No one could have predicted the global swell of emotion inspired by the fire in the cathedral in Paris. The French are generally so divided and there are few regular churchgoers. And yet they suddenly found themselves united in collective mourning. Condolences flooded in from all over the world as if every French person had lost a loved one, and considerable sums of money were donated to rebuild the cathedral.
Just as this emotional outpouring was not predictable, the combined immediacy and timelessness also made it difficult to explain. The instant aspect that inspired such a universal sentiment was the chilling, fascinating spectacle of one of the oldest examples of Western art going up in smoke. Notre-Dame belongs to the intangible heritage shared by humanity. Everyone has seen the cathedral in real life or in photographs. Everyone has visited it or is hoping to one day. On a personal note, I attended a midnight mass with my wife the night before our first child was born. This building is far more than a collection of stones; it is also built with faith, history, literature, and music. Few monuments across the world — St. Peter’s Basilica in Rome and the temples of Angkor are perhaps some of the only exceptions — are as infused with centuries of history and passion.
Aside from the tragic spectacle, we were also reminded thanks to social media that Notre-Dame embodied the nation for the French. This was not so obvious before. But even without its complete destruction, the mere threat to its structural integrity proved its status as a national symbol. This is very meaningful; despite living in a time of globalization, travel, and individualism, the concept of a nation remains true, more in emotional than rational terms. Notre-Dame is therefore also part of the symbolic heritage of French citizens, contributing to their identity and their sense of belonging. This is something else of which we were unaware: The absence, or the threat of being left without, has revealed true significance. If we take a biological metaphor, we are unaware of having a heart as long as it continues to beat normally, and we only discover its necessary function if it falters.
Another surprise is the extent to which French national identity is intertwined with a cathedral, despite the country’s secular society and the fact only 5% of the population go to mass regularly. In reality, we are now seeing what many historians and sociologists have said for a long time: France is fundamentally Catholic. And more Catholic than Christian. By this I mean that the French have been shaped by the material and spiritual precepts of Catholicism, more by its rites than by faith and its temporal and sacred hierarchy. Even today, the least Christian of French people continue to respect the rites of baptisms, weddings, and funerals. This is the purpose still served by churches and their dwindling clergy.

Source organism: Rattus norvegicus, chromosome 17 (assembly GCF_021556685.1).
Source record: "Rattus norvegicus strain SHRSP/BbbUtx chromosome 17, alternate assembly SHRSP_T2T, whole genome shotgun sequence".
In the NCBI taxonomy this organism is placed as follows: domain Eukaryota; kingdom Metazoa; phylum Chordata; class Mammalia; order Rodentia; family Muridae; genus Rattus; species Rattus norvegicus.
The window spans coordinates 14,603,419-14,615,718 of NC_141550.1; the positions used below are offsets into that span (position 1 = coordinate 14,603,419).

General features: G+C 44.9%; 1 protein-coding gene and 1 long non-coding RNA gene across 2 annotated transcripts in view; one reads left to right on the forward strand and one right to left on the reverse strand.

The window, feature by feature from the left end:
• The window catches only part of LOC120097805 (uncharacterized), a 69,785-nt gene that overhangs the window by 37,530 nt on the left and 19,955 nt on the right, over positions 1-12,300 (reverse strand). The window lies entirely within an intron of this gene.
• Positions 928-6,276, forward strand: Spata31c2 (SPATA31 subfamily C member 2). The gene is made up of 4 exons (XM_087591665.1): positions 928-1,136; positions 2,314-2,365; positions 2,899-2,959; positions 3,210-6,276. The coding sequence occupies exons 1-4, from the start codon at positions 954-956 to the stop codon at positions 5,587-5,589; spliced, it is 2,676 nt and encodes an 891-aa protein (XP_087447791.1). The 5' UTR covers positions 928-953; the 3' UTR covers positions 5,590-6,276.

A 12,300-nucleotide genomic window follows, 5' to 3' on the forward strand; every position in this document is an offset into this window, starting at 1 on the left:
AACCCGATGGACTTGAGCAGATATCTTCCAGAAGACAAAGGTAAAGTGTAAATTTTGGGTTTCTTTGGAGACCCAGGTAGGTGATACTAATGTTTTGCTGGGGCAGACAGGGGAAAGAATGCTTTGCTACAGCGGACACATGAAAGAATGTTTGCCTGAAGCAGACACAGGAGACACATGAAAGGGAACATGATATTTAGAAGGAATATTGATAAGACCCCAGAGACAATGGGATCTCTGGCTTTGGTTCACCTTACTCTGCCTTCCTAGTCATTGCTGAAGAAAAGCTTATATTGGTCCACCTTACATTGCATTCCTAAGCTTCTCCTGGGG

Notre-Dame, theology made mineral, a Deo gratias in hewn stone, is the most perfect representation of what being eternally French means. If our explanation is correct, it also sheds light on a certain complexity in being French during a period of major migration. The new French people recently arrived from Africa or Asia, generally Muslims or Buddhists, have no historical, physical, or cultural ties to Notre-Dame. For them, it is quite difficult to become totally French. Either that, or they will become French in other ways, and Notre-Dame will be the novel by Victor Hugo more than an interiorized passion. If we compare with the United States, by contrast, becoming American essentially means adhering to a living text, the Constitution, whose contents are applied on a daily basis. Being American does not require the espousal and integration of American history. But then being French does not require recognizing the Gauls as one’s ancestors, as we once taught to colonized African children. However, it does imply, at least implicitly, recognizing Notre-Dame as a somewhat distant parent. A parent eight centuries old.
Age is no small point. This cathedral is France because it is as old as France. This speaks volumes about a country that more spontaneously identifies with its past and the prowess of its nameless artisans than with its yet unwritten future. In a way, the burning of Notre-Dame is the burning of our eternal identity, leaving us faced with a national future that seems arbitrary, not necessarily national — perhaps European — and more technical than sentimental. Certain conservative pundits and politicians have of course read a little too much into the emotion of the moment, interpreting it as a sort of old-fashioned patriotic reconstruction. But it is true that this fire has drawn a psychological frontier between an overly idealized past and a coldly robotized future.
This country-wide procrastination between the passionate past and the cerebral future is already manifesting itself in the debate over the cathedral’s reconstruction. President Macron has promised it will take no more than five years, thereby recognizing the building’s central, national role. However, to achieve this in five years, building experts have declared that any reconstruction will not be a reproduction. New materials, steel or concrete, will replace the oak framework of yore. Notre-Dame will also be kitted out with new smoke detectors and other modern accoutrements. A battle is already raging between the old and new worlds. Perhaps the national unification will only have lasted for the fire, and the national quarrel will soon resume. But surely quarrelling, even over which material to use for rebuilding a cathedral’s framework, is also what it really means to be French.